Monday, June 29, 2009

Prameya Three-The world is real

Brahman being real, the visible world must be real

Different philosophical schools follow one out of two main threads regarding the theory of the constitution of the manifested material world. Some accept the concept of sat-karya-vada, according to which the effect exists in its cause before its manifestation, and is therefore as real as its cause. The Sankhya system, for example, supports the theory of sat-karya-vada with the following arguments:

asad akaranad upadanagrahanat sarvasambhavabhavat
saktasya saktyakaranat karanabhavac ca sat karyam

“The effect is ever existent, 1) because what is nonexistent can by no means be brought into existence; 2) because effects take adequate material causes; 3)because all effects are not producible from all causes; 4) because en efficient cause can produce only that for which it is efficient; 5)because the effect is of the same essence as the cause.” (Sankhya-karika, text 9)

Gaudiya vaisnavism also accepts the theory of parinama sat-karya-vada, for the Supreme Lord’s existence being true, naturally everything that emanates from him is also true. There is plenty of evidence that God wished to create the material world and manifested it through the agency of His energies. The energies of the Lord are also as real as He Himself, therefore the emanations manifested by them are also real. To give a few examples:

ya eko'varno bahudha-sakti-yogad
varnan anekan nihitartho dadhati

The Svetasvatara Upanisad (4.1) explains: "The Absolute Truth, who is one without a second, and who possesses no material attributes, desired to manifest the material world, and created the different classes of human beings, animals and demigods by the agency of His multifarious energies."

ekadesa-sthitastagner jyotsna vistarini yatha
parasya brahmanah saktis tathedam akhilam jagat

The Visnu Purana explains:

"Whatever we see in this world is simply an expansion of different energies of the Supreme Personality of Godhead, who is exactly like a fire which spreads illumination for a long distance, although it is situated in one place."

brahma satyam tapah satyam satyam caiva prajapatih
satyad bhutani jatani satyam bhutam ayam jagat

The Mahabharata explains: "The Supreme Personality of Godhead, whose form eternal, full of knowledge and bliss, is real. Austerities are real, and Lord Brahma is also real. Because the living entities and the material world have taken birth from the supreme reality, they are also real."

Some may argue that the scriptures say that there is nothing besides atma, so to think that there is a material world besides the spirit would be just like mistaking a rope to be a snake. The answer to this is that indeed ultimately there is only spirit, but as we saw above, the Supreme Spirit can manifest anything from Himself through His potencies and still remain aloof. This is thus corroborated:

maya tatam idam sarvam jagad avyakta-murtina
mat-sthani sarva-bhutani na caham tesv avasthitah

“By Me, in My unmanifested form, this entire universe is pervaded. All beings are in Me, but I am not in them.”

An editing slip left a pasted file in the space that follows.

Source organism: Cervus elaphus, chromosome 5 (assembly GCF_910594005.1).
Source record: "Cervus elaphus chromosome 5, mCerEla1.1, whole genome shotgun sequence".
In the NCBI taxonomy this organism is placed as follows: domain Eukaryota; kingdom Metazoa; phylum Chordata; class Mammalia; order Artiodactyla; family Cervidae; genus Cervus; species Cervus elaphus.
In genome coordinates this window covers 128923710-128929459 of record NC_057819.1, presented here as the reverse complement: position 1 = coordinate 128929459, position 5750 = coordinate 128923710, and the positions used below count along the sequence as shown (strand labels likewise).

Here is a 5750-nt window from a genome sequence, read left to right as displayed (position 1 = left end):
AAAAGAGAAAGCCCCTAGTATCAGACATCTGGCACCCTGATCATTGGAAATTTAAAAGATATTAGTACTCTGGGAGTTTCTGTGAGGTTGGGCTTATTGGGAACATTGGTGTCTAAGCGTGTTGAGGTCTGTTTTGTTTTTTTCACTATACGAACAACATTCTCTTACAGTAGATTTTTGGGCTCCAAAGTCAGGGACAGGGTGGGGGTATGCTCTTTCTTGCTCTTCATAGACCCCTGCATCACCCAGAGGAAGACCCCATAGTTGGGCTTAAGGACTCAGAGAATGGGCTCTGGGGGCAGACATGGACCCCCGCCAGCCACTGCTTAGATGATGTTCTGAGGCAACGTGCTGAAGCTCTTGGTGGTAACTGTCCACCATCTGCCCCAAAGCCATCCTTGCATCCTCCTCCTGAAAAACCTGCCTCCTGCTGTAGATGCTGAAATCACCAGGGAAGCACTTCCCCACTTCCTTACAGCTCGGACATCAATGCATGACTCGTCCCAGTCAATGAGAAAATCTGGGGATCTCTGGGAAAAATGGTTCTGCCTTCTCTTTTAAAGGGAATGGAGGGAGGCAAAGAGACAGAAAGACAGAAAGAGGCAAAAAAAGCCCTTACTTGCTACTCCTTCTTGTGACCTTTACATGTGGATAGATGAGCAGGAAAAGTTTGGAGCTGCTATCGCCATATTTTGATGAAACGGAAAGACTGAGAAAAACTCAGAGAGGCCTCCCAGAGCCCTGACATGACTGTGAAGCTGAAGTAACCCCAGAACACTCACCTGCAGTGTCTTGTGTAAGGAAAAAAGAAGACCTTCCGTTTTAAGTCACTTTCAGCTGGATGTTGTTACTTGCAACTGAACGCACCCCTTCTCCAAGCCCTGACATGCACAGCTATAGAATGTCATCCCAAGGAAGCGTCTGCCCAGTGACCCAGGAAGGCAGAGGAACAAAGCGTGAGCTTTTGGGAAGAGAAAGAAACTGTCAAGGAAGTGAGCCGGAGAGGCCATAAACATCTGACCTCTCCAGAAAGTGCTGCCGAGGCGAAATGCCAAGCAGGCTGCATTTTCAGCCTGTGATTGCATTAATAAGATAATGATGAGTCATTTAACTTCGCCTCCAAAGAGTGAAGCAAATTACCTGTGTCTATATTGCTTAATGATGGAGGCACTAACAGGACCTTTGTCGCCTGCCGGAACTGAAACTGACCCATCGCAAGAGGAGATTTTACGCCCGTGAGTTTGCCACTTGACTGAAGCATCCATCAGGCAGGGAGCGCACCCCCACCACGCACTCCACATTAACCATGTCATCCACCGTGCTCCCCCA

>>> Ref. VedaBase => Bg 9.4

The philosophy proposed here is diversity in unity, thus the material world is not a superimposition as in the given analogy, but it can be better comprehended by the analogy of the green bird that entered a tree, for they are both existent, distinct beings, although sharing the same place, and only an inattentive observer would not perceive them to be so. In other words, the material and spiritual worlds are two parallel realities that are eternal and concomitant.

It may also be objected that the scriptures often affirm that this universe is ‘asat’. Here ‘asat’ does not mean that it is nonexistent, but that the material world is a temporary manifestation and it is so made to lead the jivas to develop detachment. By analysing the temporary nature of everything that exists in this world, one may eventually realize the transient constitution of all material objects and situations and thus give up attachment for them. Otherwise, if we take the word ‘asat’ to mean that the material world does not exist at all, the scriptures would be meaningless, since they are full of statements that particularly deal with material situations such as social organisation, politics, etc., and therefore would be self-contradictory, for if the world does not exist, it would not be possible for the jivas to live in it, so what to speak of the need of any scripture to guide them! Moreover, a fundament established by Madhva Acarya is that the scriptures should be understood on the light of the other pramanas too. In other words, the sabda-pramana should also be corroborated by pratyaksa as far as possible, even because pratyksa is the primary medium for sabda, for unless one uses his ears, there is no question of hearing anything. In the present context, the perception of the external world and its existence is common to all sentient beings, be they conditioned or liberated. This view also matches with the Cartesian pattern of thought , according to which one who thinks must definitely exist. Thus Baladeva’s conclusion that the phenomenal world is temporary, but not unreal is thoroughly backed up.

No comments:

Post a Comment